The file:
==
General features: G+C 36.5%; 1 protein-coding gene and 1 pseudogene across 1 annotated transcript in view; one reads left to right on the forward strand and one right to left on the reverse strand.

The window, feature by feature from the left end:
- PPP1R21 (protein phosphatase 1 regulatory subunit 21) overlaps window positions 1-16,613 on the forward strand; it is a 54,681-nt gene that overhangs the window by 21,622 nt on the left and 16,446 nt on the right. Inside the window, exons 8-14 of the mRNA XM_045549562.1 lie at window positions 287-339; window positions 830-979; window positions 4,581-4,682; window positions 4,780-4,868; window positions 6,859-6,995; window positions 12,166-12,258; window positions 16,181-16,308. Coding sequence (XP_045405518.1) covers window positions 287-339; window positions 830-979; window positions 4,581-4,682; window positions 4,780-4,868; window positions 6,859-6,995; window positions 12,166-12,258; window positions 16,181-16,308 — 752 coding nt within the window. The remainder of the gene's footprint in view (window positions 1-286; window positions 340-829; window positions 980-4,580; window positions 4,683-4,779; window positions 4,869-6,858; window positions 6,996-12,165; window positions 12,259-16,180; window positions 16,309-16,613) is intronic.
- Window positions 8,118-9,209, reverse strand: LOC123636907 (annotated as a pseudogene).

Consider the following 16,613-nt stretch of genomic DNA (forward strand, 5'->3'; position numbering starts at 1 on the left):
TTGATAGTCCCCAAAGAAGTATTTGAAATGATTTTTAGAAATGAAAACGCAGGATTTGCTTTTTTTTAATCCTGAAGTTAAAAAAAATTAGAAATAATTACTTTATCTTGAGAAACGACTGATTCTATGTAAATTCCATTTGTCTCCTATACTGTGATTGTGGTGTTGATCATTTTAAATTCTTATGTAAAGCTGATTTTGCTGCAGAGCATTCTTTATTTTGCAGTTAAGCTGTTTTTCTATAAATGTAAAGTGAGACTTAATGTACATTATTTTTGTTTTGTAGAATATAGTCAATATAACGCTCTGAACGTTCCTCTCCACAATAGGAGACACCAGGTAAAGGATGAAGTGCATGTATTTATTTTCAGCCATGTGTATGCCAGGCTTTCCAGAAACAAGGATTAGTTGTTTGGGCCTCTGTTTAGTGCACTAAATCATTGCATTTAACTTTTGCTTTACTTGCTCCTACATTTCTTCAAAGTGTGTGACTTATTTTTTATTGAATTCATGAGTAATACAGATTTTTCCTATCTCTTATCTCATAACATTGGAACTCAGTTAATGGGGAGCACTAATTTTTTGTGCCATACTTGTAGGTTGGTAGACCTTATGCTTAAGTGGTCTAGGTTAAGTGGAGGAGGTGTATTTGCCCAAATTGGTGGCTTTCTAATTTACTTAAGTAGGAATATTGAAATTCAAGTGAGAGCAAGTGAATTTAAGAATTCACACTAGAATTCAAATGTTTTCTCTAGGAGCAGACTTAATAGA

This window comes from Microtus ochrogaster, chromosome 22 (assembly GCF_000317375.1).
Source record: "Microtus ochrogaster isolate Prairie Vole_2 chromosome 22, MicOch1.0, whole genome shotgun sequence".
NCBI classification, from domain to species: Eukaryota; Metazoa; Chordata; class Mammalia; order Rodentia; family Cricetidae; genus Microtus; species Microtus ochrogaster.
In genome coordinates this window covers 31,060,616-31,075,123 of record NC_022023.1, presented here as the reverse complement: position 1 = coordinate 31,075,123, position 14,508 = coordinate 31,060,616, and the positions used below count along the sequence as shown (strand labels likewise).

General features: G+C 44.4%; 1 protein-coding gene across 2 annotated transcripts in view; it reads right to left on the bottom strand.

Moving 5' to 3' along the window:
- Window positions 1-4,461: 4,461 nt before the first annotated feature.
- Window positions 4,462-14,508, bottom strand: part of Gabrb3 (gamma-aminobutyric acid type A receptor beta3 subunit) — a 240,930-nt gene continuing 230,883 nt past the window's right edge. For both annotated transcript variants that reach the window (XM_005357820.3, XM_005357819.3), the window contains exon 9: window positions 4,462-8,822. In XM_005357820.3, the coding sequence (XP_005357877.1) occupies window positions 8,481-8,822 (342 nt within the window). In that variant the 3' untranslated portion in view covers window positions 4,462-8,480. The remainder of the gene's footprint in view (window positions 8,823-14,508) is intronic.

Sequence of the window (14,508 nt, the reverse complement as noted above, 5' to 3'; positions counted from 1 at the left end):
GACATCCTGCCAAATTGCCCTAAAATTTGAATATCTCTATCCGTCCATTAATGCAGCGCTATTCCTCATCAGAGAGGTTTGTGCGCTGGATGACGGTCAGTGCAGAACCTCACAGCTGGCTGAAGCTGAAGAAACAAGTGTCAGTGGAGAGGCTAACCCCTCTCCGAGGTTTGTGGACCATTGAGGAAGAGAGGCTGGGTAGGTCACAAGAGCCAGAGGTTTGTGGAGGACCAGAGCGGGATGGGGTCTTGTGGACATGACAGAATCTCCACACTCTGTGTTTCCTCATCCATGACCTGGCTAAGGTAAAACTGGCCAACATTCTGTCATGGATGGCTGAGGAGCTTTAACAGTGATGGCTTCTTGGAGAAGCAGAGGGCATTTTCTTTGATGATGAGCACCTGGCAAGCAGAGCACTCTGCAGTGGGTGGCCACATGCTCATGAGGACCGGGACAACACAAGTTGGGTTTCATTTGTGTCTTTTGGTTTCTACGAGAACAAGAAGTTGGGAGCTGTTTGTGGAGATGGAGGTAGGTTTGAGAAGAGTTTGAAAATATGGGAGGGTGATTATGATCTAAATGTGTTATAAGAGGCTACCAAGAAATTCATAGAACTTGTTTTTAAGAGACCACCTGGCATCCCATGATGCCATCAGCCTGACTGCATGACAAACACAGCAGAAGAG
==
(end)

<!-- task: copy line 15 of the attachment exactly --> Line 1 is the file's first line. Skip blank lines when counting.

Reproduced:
Sequence of the window (14,508 nt, the reverse complement as noted above, 5' to 3'; positions counted from 1 at the left end):